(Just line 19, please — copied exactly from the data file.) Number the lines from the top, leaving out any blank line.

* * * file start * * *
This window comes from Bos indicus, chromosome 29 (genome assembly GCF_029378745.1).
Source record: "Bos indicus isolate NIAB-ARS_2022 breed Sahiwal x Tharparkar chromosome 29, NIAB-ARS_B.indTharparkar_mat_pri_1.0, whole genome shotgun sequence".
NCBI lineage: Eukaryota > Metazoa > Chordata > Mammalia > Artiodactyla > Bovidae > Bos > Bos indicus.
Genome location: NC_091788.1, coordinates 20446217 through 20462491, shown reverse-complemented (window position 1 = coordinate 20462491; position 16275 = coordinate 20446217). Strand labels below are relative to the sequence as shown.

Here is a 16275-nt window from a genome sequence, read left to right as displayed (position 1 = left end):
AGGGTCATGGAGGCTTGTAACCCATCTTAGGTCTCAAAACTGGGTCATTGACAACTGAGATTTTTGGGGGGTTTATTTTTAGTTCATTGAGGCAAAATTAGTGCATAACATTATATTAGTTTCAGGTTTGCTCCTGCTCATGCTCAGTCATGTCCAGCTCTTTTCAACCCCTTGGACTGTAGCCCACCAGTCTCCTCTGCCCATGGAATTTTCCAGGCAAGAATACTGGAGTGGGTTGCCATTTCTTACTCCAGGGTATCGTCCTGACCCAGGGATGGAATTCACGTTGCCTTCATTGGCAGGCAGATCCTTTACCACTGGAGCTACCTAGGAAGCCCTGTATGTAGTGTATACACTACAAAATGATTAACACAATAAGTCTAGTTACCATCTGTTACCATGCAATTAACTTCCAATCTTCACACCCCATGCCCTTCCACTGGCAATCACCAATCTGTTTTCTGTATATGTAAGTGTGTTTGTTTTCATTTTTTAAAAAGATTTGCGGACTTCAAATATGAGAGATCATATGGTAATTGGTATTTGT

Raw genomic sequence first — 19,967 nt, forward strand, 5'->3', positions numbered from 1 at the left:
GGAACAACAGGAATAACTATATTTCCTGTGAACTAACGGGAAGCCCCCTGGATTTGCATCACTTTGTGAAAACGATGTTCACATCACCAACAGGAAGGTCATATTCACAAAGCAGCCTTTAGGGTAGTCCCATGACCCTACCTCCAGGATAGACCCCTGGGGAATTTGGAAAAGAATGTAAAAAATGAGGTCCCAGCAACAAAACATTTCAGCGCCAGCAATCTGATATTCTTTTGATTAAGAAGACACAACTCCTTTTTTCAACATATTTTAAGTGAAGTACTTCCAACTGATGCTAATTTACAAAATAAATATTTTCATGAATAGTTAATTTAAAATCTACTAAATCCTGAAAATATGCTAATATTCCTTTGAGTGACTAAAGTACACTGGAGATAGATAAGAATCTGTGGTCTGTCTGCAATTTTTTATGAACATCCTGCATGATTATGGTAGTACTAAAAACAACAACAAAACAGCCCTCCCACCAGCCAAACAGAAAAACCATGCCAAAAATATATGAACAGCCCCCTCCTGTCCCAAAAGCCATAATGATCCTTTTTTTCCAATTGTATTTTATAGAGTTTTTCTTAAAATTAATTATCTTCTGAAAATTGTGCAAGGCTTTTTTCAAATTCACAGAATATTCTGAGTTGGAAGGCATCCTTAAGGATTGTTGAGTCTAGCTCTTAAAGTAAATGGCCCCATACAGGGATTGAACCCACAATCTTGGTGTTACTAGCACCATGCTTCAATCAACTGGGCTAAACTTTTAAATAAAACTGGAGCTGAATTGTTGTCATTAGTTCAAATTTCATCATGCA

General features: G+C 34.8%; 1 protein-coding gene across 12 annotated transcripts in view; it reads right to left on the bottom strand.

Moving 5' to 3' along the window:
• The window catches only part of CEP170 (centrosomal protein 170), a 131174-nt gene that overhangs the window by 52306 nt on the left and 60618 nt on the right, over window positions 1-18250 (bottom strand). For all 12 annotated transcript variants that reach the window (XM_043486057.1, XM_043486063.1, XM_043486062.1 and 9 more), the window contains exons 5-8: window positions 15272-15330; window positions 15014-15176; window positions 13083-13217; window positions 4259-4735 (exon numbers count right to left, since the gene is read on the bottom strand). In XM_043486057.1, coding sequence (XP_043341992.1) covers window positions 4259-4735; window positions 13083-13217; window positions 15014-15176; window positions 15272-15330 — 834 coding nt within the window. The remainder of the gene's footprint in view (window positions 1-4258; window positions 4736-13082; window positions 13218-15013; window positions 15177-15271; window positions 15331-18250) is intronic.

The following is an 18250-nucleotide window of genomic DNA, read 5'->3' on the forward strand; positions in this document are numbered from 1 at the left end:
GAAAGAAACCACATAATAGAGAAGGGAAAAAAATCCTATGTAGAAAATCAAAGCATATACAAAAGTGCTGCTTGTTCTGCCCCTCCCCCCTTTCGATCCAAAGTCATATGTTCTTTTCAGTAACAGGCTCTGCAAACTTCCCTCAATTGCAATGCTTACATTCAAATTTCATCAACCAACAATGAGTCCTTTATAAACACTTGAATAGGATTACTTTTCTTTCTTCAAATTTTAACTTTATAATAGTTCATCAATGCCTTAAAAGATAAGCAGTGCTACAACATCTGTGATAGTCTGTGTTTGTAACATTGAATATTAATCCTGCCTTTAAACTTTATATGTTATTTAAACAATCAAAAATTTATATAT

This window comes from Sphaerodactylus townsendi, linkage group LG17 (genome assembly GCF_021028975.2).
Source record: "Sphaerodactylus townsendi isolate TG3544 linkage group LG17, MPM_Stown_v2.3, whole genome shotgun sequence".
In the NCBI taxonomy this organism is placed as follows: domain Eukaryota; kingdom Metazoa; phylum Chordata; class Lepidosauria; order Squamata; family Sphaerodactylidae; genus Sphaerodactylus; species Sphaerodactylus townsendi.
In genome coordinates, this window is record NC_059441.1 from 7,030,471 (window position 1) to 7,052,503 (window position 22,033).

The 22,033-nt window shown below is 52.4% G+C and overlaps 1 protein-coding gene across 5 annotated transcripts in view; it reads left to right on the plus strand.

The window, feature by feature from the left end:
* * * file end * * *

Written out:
The window, feature by feature from the left end: